Search Images Maps Play YouTube News Gmail Drive More »
Sign in
Screen reader users: click this link for accessible mode. Accessible mode has the same essential features but works better with your reader.

Patents

  1. Advanced Patent Search
Publication numberUS7295341 B2
Publication typeGrant
Application numberUS 10/315,267
Publication dateNov 13, 2007
Filing dateDec 9, 2002
Priority dateDec 9, 2002
Fee statusPaid
Also published asUS20040109182
Publication number10315267, 315267, US 7295341 B2, US 7295341B2, US-B2-7295341, US7295341 B2, US7295341B2
InventorsRamesh Nagarajan, Francis K. Tse, Clara Cuciurean-Zapan, John C. Guarrera, Jr., David C. Allard, Joseph P. Taillie
Original AssigneeXerox Corporation
Export CitationBiBTeX, EndNote, RefMan
External Links: USPTO, USPTO Assignment, Espacenet
System for processing monochrome and full-color digital image data
US 7295341 B2
Abstract
In a system for processing full-color image data, such as within a digital color printer or copier, a four-channel architecture is used. Three of the channels handle image data relating to primary color planes, such as CMY. In the other channel, values relating to the K value which goes with the CMY values for each pixel alternate with a B value, suitable for pure monochrome rendering of the pixel in the image. When it is desired to print or display the image in monochrome, the B values are isolated from the K values.
Images(4)
Previous page
Next page
Claims(11)
1. A method of processing digital image data, comprising:
conveying through a first channel a series of values relating to pixel data, wherein first values relating to a first colorant are commingled with second values, wherein the first values relate to K in a CMYK color rendering and the second values relate to one of a monochrome rendering and a luminance component in device-independent color space.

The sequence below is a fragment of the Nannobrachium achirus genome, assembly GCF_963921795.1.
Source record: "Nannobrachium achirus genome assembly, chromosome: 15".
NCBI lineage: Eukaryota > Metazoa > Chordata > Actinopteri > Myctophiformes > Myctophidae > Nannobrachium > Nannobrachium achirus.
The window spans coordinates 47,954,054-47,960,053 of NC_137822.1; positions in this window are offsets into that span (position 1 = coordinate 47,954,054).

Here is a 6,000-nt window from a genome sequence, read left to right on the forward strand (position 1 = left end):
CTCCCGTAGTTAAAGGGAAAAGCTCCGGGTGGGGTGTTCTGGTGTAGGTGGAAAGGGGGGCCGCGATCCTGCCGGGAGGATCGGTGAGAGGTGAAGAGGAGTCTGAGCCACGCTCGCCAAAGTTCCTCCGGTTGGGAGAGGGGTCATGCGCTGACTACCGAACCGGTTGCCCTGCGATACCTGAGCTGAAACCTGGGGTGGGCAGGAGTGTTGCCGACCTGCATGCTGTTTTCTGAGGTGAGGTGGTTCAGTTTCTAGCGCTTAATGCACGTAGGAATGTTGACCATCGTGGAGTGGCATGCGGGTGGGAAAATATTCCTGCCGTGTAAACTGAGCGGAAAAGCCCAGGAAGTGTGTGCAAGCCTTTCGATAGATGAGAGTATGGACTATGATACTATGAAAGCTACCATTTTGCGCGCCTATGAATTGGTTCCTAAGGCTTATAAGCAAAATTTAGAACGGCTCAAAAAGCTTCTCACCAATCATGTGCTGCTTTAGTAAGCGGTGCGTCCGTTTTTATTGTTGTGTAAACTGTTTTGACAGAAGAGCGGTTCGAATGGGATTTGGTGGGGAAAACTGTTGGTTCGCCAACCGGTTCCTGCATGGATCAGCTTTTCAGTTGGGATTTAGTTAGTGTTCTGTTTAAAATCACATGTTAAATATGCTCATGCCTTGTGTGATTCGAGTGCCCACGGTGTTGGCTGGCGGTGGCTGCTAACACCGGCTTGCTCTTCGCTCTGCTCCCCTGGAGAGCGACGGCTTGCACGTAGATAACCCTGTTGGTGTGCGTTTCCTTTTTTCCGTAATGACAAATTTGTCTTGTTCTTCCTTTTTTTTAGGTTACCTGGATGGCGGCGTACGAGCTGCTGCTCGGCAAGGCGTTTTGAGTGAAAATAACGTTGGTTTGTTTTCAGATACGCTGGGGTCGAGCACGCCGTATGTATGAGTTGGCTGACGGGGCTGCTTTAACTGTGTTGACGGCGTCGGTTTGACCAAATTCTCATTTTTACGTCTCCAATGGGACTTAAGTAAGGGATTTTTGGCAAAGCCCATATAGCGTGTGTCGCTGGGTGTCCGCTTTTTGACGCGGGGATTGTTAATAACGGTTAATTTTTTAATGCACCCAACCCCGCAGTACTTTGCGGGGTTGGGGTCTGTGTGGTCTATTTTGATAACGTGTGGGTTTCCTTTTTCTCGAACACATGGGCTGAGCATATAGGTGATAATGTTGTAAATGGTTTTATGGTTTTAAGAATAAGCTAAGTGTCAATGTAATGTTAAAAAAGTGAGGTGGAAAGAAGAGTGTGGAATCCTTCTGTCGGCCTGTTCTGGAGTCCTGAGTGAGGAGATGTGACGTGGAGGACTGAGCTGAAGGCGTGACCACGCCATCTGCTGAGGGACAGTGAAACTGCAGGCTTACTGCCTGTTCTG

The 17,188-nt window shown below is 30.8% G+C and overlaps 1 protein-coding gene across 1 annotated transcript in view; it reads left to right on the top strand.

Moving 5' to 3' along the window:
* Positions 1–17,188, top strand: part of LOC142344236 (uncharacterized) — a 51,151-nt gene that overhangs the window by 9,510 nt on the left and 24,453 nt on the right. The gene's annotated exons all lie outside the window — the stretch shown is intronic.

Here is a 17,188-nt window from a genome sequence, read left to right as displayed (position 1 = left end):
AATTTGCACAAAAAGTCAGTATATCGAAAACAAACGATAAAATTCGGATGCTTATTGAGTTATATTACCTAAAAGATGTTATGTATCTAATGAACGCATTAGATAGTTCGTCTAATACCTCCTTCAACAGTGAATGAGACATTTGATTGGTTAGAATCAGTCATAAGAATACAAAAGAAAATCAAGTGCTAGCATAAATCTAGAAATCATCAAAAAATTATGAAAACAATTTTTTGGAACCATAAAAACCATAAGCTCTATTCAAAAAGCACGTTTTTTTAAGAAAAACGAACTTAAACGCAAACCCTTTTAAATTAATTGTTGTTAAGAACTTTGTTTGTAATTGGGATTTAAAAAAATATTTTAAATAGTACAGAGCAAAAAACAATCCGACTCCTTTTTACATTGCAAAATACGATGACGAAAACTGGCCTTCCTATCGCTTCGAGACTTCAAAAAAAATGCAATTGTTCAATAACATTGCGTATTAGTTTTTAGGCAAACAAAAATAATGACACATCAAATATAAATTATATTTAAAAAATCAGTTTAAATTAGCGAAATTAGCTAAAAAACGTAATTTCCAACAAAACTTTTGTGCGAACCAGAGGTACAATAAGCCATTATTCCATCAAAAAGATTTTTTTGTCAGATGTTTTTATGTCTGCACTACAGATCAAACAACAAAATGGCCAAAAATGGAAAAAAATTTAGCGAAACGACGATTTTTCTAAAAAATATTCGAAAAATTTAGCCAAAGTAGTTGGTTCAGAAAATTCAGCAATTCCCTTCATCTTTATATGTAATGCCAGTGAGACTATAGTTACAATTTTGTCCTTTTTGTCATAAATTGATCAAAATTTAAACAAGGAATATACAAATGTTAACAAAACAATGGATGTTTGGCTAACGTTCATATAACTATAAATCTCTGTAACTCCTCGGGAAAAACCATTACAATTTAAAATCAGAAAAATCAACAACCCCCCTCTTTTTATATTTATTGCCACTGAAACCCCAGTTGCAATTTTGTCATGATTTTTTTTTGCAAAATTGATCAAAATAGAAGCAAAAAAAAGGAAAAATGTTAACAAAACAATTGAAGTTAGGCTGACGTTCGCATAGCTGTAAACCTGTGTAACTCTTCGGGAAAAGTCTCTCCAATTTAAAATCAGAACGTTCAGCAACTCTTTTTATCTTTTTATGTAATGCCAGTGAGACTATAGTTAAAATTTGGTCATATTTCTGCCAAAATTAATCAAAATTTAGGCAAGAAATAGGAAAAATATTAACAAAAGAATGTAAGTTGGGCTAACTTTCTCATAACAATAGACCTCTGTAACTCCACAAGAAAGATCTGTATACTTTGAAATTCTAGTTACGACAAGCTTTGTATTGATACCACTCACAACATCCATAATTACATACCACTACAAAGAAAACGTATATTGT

2. The method of claim 1, further comprising
conveying through at least a second channel, a series of values relating to a second colorant in a color image.
3. The method of claim 1, wherein the first values alternate with second values.
4. The method of claim 1, wherein, for each of a plurality of pixels in the image, the first value relating to the pixel alternates with the second value relating to the pixel.
5. The method of claim 1, further comprising
retaining the first values and second values associated with an image in a memory.
6. The method of claim 5, wherein, for each of a plurality of pixels in the image stored in memory, the first value relating to the pixel alternates with the second value relating to the pixel.
7. The method of claim 5, further comprising
performing an operation on the first values and second values associated with an image.
8. A method of processing digital image data, comprising:
conveying through a first channel a series of values relating to pixel data, wherein first values relating to a first colorant are commingled with second values;
retaining the first values and second values associated with an image in a memory; and
performing an operation on the first values and second values associated with an image, wherein the operation includes rotation of the image.
9. The method of claim 7, wherein the operation includes compression of the image.
10. The method of claim 1, wherein the second value relates to information useful in classifying the image data.
11. The method of claim 1, wherein the first value relates to K in a CMYK color rendering, and the second values relate to a monochrome rendering; and further comprising
for a pixel, comparing the first value and the second value for classifying the image data.
Description
TECHNICAL FIELD

The present invention relates to processing of digital image data, as would be found, for example, in digital printing, copying, and photography.

BACKGROUND